Related: The best Caribbean cruise for every type of traveler

Spring: Near-perfect weather with spring break crowds


If you don’t mind spring break crowds, spring is a wonderful time to cruise. The weather in the Caribbean in March, April and May is idyllic, and the seas are likely to be calm. Plus, escaping the last of winter’s wrath at home can be just what the doctor ordered to save your sanity.


Prices during the first week of March aren’t too high before they edge up throughout the rest of the month. It’s even possible to find deals in early May.

If your aim is to cruise with your own children while they are on break, there are plenty of ships with age-appropriate facilities. You’ll have options like splash zones for the little ones, monster slides for the adventurers and kids clubs for all ages. Don’t forget indoor activities such as laser tag and ice skating.

Related: The 5 best cruise lines for families


The spring break rowdies start in March and often continue well into April. Soon after, in mid-May, the graduation parties begin. If your goal is to avoid crowds of kids and partiers, skip the cheapest and shortest cruises and avoid cruise ships with water parks and thrill rides.

Be aware that spring break is a high season for travel disruptions caused by peak demand. Airlines may overbook. I was once bumped from a flight home after a spring cruise when a high school Spanish club from Wisconsin needed the seats to travel home together as a group. I was compensated and flew out the next day, but what if I had been bumped on my cruise embarkation day?

If you plan a springtime Caribbean cruise, make sure you have a backup plan, including travel insurance, in case your travel itinerary gets rearranged at the last minute.


Spring in the Caribbean — particularly in March and April — often boasts sunny days and calm seas. Clear skies make for fantastic underwater visibility, so if diving or snorkeling is on your list, spring could be a good option for you. Additionally, temperatures haven’t yet reached scorching summer levels.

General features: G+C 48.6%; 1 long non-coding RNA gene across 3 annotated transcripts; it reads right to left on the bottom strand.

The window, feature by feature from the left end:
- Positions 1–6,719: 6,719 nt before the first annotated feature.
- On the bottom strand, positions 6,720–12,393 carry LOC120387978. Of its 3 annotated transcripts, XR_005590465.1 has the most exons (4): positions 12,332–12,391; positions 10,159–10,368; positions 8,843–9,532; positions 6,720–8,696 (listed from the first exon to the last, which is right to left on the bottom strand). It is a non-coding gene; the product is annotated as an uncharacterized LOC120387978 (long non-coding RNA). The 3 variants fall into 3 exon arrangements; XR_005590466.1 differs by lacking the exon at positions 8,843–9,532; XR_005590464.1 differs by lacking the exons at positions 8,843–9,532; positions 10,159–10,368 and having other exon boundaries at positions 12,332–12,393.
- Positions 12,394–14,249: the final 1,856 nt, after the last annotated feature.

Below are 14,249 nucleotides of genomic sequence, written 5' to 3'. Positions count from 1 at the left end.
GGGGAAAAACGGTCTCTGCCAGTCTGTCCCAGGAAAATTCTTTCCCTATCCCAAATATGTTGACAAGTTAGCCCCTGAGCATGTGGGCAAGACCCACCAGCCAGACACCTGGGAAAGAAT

Summer: Fewer storms, many families and prices that may beat land-based trips

Stingray City in Grand Cayman. HOLGER LEUE/GETTY IMAGES

Summer cruising in the Caribbean is ideal for lovers of the sun, sea and sand looking for a fun escape with their kids or grandchildren while school is out. June, July and August temperatures average near 90 degrees throughout the region. While there’s a possibility of tropical storms or hurricanes, the Atlantic hurricane season doesn’t peak until late August through October.


These are the months when you rarely need to worry about the weather shutting down onboard water attractions or canceling your in-port fun.

Summer months are also perfect for multigenerational cruising, as they are often the only months when everyone’s schedules align. And when you have a group to manage, you need as many activities as possible to keep everyone entertained. Summer cruises in the Caribbean make that easy with plenty of options, both on board and in port.


Cruise fares are higher overall in summer than in the other three seasons. Ships sail at or near capacity. Even the ports themselves will likely be crowded. Shops and attractions will overflow with passengers from other ships and land-based vacationers.